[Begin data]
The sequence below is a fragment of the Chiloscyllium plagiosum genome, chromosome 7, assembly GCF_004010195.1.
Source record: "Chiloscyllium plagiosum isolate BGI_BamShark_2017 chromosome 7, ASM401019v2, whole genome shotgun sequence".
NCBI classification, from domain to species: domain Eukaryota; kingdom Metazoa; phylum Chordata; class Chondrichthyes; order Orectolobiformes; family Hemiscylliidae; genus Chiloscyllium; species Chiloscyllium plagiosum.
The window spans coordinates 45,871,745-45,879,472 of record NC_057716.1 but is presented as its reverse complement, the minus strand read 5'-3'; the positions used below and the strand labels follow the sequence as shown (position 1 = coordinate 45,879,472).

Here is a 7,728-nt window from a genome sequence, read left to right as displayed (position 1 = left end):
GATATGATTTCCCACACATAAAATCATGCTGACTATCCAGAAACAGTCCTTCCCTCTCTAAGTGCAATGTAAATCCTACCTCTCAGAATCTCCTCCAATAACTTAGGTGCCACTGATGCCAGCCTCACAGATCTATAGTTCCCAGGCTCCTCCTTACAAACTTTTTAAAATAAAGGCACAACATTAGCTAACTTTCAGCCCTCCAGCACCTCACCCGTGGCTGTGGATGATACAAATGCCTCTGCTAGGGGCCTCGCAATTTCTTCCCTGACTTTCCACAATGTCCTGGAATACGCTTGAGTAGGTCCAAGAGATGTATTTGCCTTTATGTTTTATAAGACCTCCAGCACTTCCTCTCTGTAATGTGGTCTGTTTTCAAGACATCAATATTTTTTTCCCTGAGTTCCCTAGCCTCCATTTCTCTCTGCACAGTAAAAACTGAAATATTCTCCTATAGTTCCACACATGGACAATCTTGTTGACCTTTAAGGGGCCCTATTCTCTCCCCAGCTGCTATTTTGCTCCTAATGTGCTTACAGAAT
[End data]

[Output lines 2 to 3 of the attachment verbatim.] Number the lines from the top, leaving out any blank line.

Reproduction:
Source record: "Chiloscyllium plagiosum isolate BGI_BamShark_2017 chromosome 7, ASM401019v2, whole genome shotgun sequence".
NCBI classification, from domain to species: domain Eukaryota; kingdom Metazoa; phylum Chordata; class Chondrichthyes; order Orectolobiformes; family Hemiscylliidae; genus Chiloscyllium; species Chiloscyllium plagiosum.